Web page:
I was later told by the man who'd asked the most questions that I would now have to pass a security interview (What had I just gone through?) by a uniformed woman who had been chatting with her colleagues for most of the time I'd been there.Then, if I passed the security interview, I'd have my bag searched, then I'd be in Haifa once the bag had been checked. I saw this as a positive sign. I'd satisfactorily gotten through the most difficult part. I was in!
As I sat waiting for the next security interview, the other passenger couple that had been hidden away in first class was having its interrogation. They sat at a table. Their interrogator was laughing with them, then after a few more minutes of amiable chatting, off they went to Haifa.
The uniformed woman then approached. My interrogators had been firm and a bit scary with their questions that implied the worst of me, but they'd also had amiable qualities. This woman, however, was a block of ice.
"How much many have you got?" she asked.
"Three hundred dollars."
"That doesn't sound like enough for three months in Israel, does it?"
"Well, as I've explained, I've had donations and hosts get me this far, and...."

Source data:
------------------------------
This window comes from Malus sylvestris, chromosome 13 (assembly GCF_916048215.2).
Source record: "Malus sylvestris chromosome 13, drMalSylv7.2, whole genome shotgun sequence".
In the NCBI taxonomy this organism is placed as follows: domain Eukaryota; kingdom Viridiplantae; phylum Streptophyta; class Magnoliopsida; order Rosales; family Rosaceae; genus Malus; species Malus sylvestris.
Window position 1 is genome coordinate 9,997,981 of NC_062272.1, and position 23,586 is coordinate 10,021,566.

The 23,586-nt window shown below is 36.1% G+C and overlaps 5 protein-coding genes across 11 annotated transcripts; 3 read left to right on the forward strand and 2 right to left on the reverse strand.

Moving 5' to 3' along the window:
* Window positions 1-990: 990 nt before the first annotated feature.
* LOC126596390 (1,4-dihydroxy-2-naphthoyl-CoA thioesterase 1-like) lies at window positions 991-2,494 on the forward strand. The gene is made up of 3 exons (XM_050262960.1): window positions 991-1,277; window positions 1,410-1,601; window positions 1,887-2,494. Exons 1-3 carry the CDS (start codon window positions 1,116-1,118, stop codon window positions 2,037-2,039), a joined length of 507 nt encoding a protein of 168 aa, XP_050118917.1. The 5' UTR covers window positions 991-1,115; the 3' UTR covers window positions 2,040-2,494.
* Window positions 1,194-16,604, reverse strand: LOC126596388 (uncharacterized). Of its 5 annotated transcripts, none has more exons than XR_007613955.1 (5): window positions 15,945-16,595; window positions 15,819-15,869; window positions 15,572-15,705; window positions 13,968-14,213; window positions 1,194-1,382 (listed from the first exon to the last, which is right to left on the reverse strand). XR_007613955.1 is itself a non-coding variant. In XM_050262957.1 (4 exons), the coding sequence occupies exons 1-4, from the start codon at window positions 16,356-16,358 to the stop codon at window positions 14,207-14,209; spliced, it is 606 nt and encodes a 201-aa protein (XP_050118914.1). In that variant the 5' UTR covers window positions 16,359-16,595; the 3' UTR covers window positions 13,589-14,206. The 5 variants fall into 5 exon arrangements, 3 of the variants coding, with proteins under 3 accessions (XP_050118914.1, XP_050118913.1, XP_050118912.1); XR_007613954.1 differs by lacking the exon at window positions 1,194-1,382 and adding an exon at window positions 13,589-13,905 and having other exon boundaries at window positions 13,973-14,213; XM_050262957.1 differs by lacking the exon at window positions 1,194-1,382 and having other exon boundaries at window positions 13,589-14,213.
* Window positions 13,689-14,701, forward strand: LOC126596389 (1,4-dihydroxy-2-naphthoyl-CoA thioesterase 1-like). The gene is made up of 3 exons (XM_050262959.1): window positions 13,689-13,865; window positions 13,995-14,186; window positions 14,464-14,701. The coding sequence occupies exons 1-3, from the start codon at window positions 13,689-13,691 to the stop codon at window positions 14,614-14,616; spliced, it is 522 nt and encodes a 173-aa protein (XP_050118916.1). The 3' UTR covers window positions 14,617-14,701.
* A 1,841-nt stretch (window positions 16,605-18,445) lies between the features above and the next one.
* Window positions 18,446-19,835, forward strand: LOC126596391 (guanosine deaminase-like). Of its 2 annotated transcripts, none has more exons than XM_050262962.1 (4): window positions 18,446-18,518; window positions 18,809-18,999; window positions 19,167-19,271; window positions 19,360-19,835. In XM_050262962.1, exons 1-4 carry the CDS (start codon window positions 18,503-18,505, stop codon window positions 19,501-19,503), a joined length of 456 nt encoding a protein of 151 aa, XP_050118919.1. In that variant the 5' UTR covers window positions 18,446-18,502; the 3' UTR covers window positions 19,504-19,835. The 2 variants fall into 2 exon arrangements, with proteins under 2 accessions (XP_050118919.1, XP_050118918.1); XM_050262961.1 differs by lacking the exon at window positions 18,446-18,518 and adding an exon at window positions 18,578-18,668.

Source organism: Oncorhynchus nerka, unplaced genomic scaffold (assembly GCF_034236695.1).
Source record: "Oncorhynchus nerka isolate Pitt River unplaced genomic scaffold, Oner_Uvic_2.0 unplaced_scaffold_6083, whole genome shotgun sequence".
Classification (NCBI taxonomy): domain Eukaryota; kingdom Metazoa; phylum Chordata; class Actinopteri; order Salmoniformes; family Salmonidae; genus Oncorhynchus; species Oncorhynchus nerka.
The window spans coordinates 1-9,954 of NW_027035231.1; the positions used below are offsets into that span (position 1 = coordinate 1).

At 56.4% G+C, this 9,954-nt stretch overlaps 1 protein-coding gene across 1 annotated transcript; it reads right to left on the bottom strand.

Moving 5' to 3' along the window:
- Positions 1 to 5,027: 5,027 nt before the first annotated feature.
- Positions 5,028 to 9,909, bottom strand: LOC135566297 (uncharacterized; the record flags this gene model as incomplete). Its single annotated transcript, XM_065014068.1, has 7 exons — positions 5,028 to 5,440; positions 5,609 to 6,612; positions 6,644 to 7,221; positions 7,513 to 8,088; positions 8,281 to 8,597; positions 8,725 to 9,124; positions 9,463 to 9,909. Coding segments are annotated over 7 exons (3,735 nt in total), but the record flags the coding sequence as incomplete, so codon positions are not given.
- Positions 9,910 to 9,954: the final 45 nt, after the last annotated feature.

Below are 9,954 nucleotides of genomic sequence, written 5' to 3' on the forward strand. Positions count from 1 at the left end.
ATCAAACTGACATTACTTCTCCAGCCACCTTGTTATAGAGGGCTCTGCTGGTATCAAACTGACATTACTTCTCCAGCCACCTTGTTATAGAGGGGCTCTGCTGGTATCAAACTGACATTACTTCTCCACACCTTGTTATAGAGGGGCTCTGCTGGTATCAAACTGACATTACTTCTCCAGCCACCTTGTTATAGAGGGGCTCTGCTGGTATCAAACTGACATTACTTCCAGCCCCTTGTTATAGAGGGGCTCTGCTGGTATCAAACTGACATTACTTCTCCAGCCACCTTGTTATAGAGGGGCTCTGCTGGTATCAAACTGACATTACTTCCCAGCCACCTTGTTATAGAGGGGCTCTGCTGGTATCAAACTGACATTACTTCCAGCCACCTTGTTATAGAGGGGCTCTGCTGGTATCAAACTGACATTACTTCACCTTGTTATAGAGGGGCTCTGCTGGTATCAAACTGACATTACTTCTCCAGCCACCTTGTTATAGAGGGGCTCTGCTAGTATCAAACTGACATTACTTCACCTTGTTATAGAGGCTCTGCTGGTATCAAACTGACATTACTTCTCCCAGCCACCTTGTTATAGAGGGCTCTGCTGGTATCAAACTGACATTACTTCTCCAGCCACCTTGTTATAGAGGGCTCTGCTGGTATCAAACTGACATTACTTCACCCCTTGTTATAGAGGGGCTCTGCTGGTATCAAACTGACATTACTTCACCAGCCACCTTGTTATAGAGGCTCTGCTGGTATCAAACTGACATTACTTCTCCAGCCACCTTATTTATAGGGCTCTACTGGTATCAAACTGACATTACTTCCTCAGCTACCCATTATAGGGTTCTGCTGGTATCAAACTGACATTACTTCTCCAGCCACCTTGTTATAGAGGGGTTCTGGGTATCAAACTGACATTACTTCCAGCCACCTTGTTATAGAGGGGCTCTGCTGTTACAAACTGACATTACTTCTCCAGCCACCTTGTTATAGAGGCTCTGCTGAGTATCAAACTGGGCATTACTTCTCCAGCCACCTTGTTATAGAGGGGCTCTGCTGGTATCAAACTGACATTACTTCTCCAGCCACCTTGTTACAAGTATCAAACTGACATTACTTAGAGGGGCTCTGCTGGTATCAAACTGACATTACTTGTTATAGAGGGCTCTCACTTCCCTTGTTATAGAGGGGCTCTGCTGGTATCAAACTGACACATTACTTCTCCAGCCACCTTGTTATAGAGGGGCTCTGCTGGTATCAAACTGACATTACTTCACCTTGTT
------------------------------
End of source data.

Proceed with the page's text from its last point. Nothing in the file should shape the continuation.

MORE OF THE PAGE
"I'll ask."
And off she walked. She chatted and laughed with her colleagues. After some twenty minutes, she said from a distance, "You're refused."
I thought I was going to collapse.
"Refused. You're refused."
I sat for awhile, trying to think. She chatted and laughed with her colleagues.
"I really didn't have a chance to explain about money..."
"You explained enough, I'm sorry, you're refused."
More chatting and laughing.
"Isn't there anything else I can do?"
One of her colleagues shook his head, 'no'. I appreciated the look of sympathy on his face.
"Nothing, sorry," said the uniformed woman. No sympathy there.

What never really came out was that kind, peace oriented people have taken me into their homes for the past year and a half, and that the same kinds of people were going to do the same in Israel; that people continued to send donations, and these donations, ranging from less than a euro to 400 euros, kept supporting me; that I was getting by on a tight budget and that the 300 dollars I had would last me for a month; that my Vipassana course was free and that in itself gave me two weeks in Israel.